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Column: Voters ripe to elect vengeance at the polls

Just five days after U.S. Sen. Barack Obama clinched the interminable race for Democratic presidential nomination, the real politicking started in Pasco County.

Up went the campaign signs. Incumbent Republican Sheriff Bob White, Republican County Commission challenger John Nicolette and School Board candidate Kurt Conover now have their names across Pasco's roadsides.

Don't worry. More will follow.

You'll see them as you drive to the convenience store and pay close to $4 for a regular gallon of gasoline.

You'll see them as you drive past the public libraries closed earlier in the evening.

You'll see them on your way to the recreation centers now closed on Sundays.

Some of you will see them and wonder: Which one is the incumbent? Then you'll vote for the other person.

Except the locals have no control over the price of gas, and you helped reduce government services when you voted for Amendment One to the Florida Constitution, which gave you a bigger residential property tax break.

Doesn't matter.

"People can be impatient and angry and that is a formula for a high turnout and a toss-the-incumbents-out philosophy,'' said Susan MacManus, a University of South Florida political science professor and Land O'Lakes resident.

Or, as the Bill Clinton campaign put it so famously in 1992 — It's the economy, stupid.

The building and service industry are the historic backbones of the local economy. Now, construction work is scarce and real estate agents are making their way to the Good Samaritan Health Clinic, the medical center for the working poor without health insurance.

Voters will blame Washington. We are fighting a war we entered under false pretenses and we are nearing the end of the administration of the most unpopular president since Nixon resigned in disgrace.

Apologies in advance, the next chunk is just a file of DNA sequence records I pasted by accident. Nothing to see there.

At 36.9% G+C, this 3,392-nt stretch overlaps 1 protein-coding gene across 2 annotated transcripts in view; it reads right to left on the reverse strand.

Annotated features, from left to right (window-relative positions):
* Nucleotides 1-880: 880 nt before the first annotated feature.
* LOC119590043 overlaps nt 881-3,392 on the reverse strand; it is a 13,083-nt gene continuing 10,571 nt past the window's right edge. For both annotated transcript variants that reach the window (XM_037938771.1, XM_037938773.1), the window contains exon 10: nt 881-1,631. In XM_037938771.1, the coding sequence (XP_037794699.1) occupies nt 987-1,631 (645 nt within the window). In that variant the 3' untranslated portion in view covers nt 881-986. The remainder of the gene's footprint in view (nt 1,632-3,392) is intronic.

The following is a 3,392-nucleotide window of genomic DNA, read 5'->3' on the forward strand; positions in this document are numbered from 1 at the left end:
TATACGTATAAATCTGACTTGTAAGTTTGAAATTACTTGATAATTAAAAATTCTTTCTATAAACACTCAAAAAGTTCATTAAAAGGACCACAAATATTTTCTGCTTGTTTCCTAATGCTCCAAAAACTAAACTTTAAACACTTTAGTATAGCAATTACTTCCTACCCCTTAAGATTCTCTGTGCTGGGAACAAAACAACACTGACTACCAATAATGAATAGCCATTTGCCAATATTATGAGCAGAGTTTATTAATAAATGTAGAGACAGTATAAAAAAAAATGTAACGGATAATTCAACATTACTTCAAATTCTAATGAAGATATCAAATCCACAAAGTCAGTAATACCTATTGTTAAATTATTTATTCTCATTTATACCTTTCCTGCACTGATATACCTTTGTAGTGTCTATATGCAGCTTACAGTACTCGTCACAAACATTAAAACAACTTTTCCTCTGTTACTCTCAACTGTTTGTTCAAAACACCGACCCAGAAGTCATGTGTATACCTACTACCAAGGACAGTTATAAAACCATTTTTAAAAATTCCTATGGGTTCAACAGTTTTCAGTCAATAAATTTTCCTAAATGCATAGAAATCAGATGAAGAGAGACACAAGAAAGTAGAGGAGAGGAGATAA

Voters will blame Tallahassee. Homeowner insurance rates remain high. Businesses and landlords feel cheated by Amendment One. Public employees are going without raises. And, the governor just ordered another 4 percent cut in state spending after the constitutional amendment for which he campaigned did not jump start real estate sales and accompanying tax collections as predicted.

Voters will blame the Pasco Government Center off Little Road. There are double-dippers not showing up for work, questionable spending priorities in law enforcement, new fees for recreation and significant budget cuts looming.

The Rev. William Greene of Hudson wrote in to suggest that voters remove all elected officials after two terms.

"With a constant turnover of elected employees, we would have fresh blood with new ideas, an interest in balancing the budget and making the education and sheriff's departments more efficient,'' said Green.

There is historical precedence for the fervor. Locally, Pasco voters turned out two incumbent county commissioners in 1990 after the tax bills increased to staff new parks and libraries that voters had approved in 1986. Newt Gingrich and the Republicans used the Contract with America ploy to take control of the U.S. House of Representatives in 1994, only to lose it in 2006 amid ethical and sexual misconduct scandals and President George W. Bush's shrinking approval ratings. In Florida, Democrats are emboldened after winning nine state House seats from Republicans.

Whether the anger results in political turnover remains to be seen. Pasco is a much different county than it was in 1990. The State Road 54 corridor of new voters from Trinity to Wesley Chapel went Republican in November 2004, just eight months after the same group helped approve a higher sales tax for new schools, roads and environmental lands the party had opposed.

In 2008, the sheriff's badge seems to be made of Teflon. Some county commission challengers are having trouble raising money, and a School Board member, state legislator and a pair of constitutional officers are unopposed.

The qualifying period for local candidates begins at noon Monday and concludes Friday. A lot can happen between now, the Aug. 26 primary and the November general election. But, the race is on, and there might be one more campaign sign appropriate for 2008:

"Incumbents beware."

Column: Voters ripe to elect vengeance at the polls 06/14/08 [Last modified: Friday, June 20, 2008 4:23pm]
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